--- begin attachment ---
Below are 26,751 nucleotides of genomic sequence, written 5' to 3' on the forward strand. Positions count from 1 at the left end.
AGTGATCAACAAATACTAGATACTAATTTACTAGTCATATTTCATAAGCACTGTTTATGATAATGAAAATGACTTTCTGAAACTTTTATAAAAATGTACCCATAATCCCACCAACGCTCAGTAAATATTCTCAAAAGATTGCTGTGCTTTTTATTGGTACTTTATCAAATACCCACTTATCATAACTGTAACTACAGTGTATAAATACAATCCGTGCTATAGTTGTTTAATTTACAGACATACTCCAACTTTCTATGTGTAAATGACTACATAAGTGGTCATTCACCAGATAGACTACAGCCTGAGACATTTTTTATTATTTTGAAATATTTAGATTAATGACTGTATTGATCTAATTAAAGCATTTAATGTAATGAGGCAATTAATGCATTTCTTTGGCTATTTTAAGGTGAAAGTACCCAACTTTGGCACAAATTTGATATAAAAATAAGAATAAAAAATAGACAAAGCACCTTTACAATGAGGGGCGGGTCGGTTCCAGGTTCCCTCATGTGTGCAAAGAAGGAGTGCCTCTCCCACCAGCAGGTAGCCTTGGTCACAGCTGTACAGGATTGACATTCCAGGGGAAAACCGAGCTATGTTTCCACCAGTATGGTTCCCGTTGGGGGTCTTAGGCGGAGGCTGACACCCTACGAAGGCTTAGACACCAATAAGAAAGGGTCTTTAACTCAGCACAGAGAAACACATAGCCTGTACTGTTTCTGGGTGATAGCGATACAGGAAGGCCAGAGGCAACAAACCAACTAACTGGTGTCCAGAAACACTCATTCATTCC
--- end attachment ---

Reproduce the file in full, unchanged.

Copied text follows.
Below are 26,751 nucleotides of genomic sequence, written 5' to 3' on the forward strand. Positions count from 1 at the left end.
AGTGATCAACAAATACTAGATACTAATTTACTAGTCATATTTCATAAGCACTGTTTATGATAATGAAAATGACTTTCTGAAACTTTTATAAAAATGTACCCATAATCCCACCAACGCTCAGTAAATATTCTCAAAAGATTGCTGTGCTTTTTATTGGTACTTTATCAAATACCCACTTATCATAACTGTAACTACAGTGTATAAATACAATCCGTGCTATAGTTGTTTAATTTACAGACATACTCCAACTTTCTATGTGTAAATGACTACATAAGTGGTCATTCACCAGATAGACTACAGCCTGAGACATTTTTTATTATTTTGAAATATTTAGATTAATGACTGTATTGATCTAATTAAAGCATTTAATGTAATGAGGCAATTAATGCATTTCTTTGGCTATTTTAAGGTGAAAGTACCCAACTTTGGCACAAATTTGATATAAAAATAAGAATAAAAAATAGACAAAGCACCTTTACAATGAGGGGCGGGTCGGTTCCAGGTTCCCTCATGTGTGCAAAGAAGGAGTGCCTCTCCCACCAGCAGGTAGCCTTGGTCACAGCTGTACAGGATTGACATTCCAGGGGAAAACCGAGCTATGTTTCCACCAGTATGGTTCCCGTTGGGGGTCTTAGGCGGAGGCTGACACCCTACGAAGGCTTAGACACCAATAAGAAAGGGTCTTTAACTCAGCACAGAGAAACACATAGCCTGTACTGTTTCTGGGTGATAGCGATACAGGAAGGCCAGAGGCAACAAACCAACTAACTGGTGTCCAGAAACACTCATTCATTCC